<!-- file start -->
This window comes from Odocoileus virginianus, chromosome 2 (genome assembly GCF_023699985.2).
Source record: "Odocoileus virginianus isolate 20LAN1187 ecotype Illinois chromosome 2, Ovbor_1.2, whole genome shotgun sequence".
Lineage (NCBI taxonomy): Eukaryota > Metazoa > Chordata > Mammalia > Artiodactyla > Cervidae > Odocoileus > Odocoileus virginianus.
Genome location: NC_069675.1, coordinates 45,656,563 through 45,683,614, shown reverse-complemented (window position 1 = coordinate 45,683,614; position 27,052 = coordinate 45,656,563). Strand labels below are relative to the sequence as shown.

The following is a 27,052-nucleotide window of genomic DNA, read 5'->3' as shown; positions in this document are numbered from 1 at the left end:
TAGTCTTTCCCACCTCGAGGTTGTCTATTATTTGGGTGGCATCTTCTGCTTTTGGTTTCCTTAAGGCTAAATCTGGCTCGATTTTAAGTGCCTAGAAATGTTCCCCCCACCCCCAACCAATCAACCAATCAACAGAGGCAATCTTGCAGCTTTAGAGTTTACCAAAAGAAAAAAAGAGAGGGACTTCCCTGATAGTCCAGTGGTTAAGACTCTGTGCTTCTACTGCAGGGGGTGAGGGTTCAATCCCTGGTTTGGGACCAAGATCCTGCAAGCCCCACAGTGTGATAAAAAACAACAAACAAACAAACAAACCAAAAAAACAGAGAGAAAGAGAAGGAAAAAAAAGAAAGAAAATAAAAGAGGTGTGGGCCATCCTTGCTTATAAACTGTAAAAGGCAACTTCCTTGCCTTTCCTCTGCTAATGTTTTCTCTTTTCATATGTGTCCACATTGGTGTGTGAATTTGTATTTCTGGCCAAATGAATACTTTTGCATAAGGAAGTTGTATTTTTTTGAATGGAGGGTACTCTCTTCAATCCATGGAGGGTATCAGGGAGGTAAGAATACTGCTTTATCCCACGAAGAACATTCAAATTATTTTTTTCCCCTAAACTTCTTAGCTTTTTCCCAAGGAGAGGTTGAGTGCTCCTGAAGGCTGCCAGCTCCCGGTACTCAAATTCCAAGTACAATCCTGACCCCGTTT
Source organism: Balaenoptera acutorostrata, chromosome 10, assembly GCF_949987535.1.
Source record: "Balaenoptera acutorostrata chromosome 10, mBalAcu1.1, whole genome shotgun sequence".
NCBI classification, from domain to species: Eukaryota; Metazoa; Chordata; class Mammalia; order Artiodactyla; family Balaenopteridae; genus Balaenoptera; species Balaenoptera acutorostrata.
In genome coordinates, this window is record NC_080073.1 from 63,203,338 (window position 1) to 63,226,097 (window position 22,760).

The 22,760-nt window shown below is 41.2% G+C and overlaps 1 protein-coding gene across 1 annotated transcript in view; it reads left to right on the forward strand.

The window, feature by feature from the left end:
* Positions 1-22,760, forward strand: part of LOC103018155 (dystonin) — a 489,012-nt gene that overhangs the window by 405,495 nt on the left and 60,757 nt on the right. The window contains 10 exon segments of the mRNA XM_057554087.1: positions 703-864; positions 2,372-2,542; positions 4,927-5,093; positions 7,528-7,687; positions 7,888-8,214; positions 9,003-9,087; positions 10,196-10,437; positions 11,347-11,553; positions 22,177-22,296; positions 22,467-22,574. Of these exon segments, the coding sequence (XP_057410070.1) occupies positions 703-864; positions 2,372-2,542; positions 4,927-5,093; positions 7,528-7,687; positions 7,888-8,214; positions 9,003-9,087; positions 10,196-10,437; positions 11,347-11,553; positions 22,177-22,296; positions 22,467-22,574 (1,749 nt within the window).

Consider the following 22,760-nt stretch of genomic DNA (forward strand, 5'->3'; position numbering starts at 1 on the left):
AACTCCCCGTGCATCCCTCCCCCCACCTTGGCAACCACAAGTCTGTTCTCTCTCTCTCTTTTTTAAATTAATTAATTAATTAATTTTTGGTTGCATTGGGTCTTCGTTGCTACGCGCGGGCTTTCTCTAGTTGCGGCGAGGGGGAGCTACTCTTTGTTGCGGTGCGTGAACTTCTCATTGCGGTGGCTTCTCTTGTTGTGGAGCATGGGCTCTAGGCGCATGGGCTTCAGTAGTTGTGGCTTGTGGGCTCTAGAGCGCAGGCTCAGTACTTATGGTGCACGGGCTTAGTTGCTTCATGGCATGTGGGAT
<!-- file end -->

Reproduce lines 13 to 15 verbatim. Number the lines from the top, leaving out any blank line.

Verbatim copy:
* Positions 1-22,760, forward strand: part of LOC103018155 (dystonin) — a 489,012-nt gene that overhangs the window by 405,495 nt on the left and 60,757 nt on the right. The window contains 10 exon segments of the mRNA XM_057554087.1: positions 703-864; positions 2,372-2,542; positions 4,927-5,093; positions 7,528-7,687; positions 7,888-8,214; positions 9,003-9,087; positions 10,196-10,437; positions 11,347-11,553; positions 22,177-22,296; positions 22,467-22,574. Of these exon segments, the coding sequence (XP_057410070.1) occupies positions 703-864; positions 2,372-2,542; positions 4,927-5,093; positions 7,528-7,687; positions 7,888-8,214; positions 9,003-9,087; positions 10,196-10,437; positions 11,347-11,553; positions 22,177-22,296; positions 22,467-22,574 (1,749 nt within the window).

Consider the following 22,760-nt stretch of genomic DNA (forward strand, 5'->3'; position numbering starts at 1 on the left):
AACTCCCCGTGCATCCCTCCCCCCACCTTGGCAACCACAAGTCTGTTCTCTCTCTCTCTTTTTTAAATTAATTAATTAATTAATTTTTGGTTGCATTGGGTCTTCGTTGCTACGCGCGGGCTTTCTCTAGTTGCGGCGAGGGGGAGCTACTCTTTGTTGCGGTGCGTGAACTTCTCATTGCGGTGGCTTCTCTTGTTGTGGAGCATGGGCTCTAGGCGCATGGGCTTCAGTAGTTGTGGCTTGTGGGCTCTAGAGCGCAGGCTCAGTACTTATGGTGCACGGGCTTAGTTGCTTCATGGCATGTGGGAT